"Hey, Epsilon," interrupted York casually. "Why don't you chill out a little? Remember some good stuff. There's nothing to be scared or sad about anymore, okay?"

"That's not going to work," said Wash, who was running his hands through his hair anxiously.

"Doesn't seem realistic," CT agreed.

"Well, have you ever tried it?" said York mildly.

"No, because that won't work," said Wash. "Because –"

"Okay," Epsilon interrupted.

"What?" said Wash.

"Okay," said Epsilon. "I will remember good things."

And after that, Epsilon only remembered happy things, which did not overpower or confuse Wash's own thoughts but merely lay stretched across his consciousness like a sun-warmed blanket, so that he felt calmer and more reassured. And Epsilon stayed quiet from then on – except that every now and then, Wash thought he could hear bluebirds. Which was a little puzzling and a little cliché, but also kind of nice. Sometimes he told CT about the bluebirds, when they were relaxing in the rec room or looking at the stars together, and sometimes he didn't; sometimes he just let them go on singing.

And Carolina was okay, because Zeta and Beta learned from Delta how to interact in a logical manner that allowed Carolina to sustain normal cognitive function. She took charge of the team, unofficially, because she was best at taking charge and because she was the best at flying the ship. 479er helped out too, because she was bored with nothing else to do anymore.

North and York held Freelancer Dance Parties all the time, sometimes drunken and sometimes not, and sometimes consisting only of North and York. Without the Director's expectations to live up to, South was pretty much happy to just chill and listen to punk rock with York. Sometimes she tried to start arguments over which band was better but York didn't seem to get what arguing was, really, so then she'd get frustrated and antagonize someone who'd react to her – like CT, who responded mostly by hitting South with a shovel.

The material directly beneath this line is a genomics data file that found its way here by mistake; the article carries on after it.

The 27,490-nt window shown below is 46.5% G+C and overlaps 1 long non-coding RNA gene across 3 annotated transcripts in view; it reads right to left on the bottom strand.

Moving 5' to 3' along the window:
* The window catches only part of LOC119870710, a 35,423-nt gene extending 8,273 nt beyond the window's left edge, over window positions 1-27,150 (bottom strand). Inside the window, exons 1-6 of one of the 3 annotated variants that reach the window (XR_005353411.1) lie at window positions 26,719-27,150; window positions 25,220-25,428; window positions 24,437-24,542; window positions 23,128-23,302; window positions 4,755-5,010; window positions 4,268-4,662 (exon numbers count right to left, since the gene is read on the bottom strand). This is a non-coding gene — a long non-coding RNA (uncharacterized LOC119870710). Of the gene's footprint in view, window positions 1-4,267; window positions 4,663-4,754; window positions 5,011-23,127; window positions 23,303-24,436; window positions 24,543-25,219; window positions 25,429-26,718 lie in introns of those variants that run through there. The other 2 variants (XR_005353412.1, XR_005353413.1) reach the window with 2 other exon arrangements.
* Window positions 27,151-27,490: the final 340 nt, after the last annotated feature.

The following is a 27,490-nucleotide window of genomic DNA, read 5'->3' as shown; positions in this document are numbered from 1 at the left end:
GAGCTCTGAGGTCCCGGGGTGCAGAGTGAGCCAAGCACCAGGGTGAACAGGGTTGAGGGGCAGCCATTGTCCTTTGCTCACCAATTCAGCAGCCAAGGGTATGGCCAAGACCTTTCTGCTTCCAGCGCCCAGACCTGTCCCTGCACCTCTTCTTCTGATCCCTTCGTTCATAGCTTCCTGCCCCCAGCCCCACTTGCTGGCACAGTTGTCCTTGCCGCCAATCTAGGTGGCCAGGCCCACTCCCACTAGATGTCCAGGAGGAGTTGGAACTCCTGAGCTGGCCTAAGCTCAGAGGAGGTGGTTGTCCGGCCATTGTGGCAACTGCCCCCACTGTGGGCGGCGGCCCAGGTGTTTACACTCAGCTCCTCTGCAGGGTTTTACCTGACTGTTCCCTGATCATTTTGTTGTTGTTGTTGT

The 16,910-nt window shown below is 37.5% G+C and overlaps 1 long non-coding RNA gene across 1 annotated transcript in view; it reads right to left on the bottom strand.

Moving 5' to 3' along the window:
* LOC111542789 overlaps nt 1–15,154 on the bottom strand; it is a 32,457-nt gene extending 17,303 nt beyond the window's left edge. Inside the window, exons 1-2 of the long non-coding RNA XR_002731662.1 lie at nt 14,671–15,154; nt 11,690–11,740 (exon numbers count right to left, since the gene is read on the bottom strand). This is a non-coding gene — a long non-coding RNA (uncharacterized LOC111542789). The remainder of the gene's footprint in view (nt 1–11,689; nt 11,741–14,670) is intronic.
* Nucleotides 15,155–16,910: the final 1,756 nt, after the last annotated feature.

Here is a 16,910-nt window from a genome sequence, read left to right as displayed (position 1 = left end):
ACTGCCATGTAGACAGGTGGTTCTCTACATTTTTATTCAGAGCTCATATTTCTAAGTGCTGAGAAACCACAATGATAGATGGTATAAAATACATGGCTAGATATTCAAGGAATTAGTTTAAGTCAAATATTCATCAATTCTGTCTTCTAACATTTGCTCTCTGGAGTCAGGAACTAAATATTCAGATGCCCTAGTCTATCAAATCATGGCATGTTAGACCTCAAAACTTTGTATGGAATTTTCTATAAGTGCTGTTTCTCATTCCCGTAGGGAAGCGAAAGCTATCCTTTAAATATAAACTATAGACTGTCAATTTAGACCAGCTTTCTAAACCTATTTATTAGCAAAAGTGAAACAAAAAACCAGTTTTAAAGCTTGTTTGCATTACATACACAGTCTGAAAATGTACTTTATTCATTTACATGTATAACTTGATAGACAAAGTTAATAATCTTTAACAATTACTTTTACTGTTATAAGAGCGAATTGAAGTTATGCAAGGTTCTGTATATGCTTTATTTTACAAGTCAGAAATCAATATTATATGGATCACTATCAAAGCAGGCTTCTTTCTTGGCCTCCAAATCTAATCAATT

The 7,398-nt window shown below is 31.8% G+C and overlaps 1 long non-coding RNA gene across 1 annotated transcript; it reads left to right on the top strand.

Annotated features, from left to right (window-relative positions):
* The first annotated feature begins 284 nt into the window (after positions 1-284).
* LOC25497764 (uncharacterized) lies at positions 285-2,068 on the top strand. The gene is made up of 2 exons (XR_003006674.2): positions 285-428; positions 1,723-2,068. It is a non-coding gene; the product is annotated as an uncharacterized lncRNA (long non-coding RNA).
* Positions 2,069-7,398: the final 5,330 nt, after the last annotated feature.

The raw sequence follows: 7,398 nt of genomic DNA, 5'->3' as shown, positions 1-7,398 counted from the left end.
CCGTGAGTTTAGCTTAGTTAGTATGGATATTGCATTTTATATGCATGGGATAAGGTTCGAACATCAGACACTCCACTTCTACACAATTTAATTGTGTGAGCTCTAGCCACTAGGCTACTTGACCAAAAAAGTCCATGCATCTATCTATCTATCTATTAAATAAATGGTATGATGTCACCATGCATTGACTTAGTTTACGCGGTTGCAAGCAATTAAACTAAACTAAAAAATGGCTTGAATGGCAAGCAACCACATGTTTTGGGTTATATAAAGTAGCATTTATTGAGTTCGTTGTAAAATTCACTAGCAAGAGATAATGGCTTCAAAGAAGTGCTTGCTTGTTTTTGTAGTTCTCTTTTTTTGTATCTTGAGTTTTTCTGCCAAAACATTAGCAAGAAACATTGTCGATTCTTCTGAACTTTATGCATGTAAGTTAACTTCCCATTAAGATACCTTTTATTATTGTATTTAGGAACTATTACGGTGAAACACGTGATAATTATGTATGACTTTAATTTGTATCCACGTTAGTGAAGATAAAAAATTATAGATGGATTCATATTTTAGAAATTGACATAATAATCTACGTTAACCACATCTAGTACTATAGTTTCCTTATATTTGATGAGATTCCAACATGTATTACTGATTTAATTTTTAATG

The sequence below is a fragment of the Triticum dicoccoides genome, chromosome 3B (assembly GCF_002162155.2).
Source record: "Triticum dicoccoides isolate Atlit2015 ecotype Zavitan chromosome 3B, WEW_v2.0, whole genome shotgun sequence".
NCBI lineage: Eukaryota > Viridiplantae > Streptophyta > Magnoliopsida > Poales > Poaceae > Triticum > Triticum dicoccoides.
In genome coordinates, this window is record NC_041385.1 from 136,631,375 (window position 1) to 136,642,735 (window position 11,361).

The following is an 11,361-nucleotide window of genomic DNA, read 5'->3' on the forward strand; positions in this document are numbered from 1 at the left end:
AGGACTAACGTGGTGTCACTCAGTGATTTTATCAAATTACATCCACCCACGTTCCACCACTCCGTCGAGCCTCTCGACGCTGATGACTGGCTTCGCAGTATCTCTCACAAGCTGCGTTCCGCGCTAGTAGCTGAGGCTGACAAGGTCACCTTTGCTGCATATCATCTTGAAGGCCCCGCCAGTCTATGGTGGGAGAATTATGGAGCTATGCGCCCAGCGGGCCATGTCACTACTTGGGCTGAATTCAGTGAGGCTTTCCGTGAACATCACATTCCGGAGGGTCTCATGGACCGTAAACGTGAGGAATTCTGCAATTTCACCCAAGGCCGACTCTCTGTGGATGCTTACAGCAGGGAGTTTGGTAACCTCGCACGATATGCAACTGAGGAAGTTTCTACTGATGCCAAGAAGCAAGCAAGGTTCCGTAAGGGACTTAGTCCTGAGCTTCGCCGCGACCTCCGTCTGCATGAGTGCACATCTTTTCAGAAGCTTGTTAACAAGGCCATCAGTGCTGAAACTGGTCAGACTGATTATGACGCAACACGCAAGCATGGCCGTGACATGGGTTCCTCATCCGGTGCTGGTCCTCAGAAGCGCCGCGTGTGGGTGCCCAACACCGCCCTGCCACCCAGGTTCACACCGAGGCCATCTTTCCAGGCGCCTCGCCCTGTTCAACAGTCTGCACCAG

Maine and Wyoming decided to opt for more provincial lives, and together they started a cheese farm. Maine used his brute force to lift large wheels of cheese, while Wyoming used his time travelling powers to revolutionize the cheese-aging process. They became famous and were interviewed by Cheese Magazine, and also named Cheese Mongers of the Century.

York had a long talk with Omega, who realized that he was only angry because he felt like nobody liked him, and everybody got together and threw him an appreciation party, and after that he was fine. He discovered his sensitive side and decided that he wanted to become an anger management counselor. So he and Tex went off beating up dangerous criminals, taking them off the streets, and then counseling them through their anger issues so that they too could be productive members of society.

Meanwhile North, South, York, Carolina, CT, and Wash went on flying through space, living not in perfect peace but as close to it as they were gonna get. And CT never doubted her decision to throw the Director at the moon, but she still appreciated it when Wash later told her:

"That was the best throw, ever. Of all time."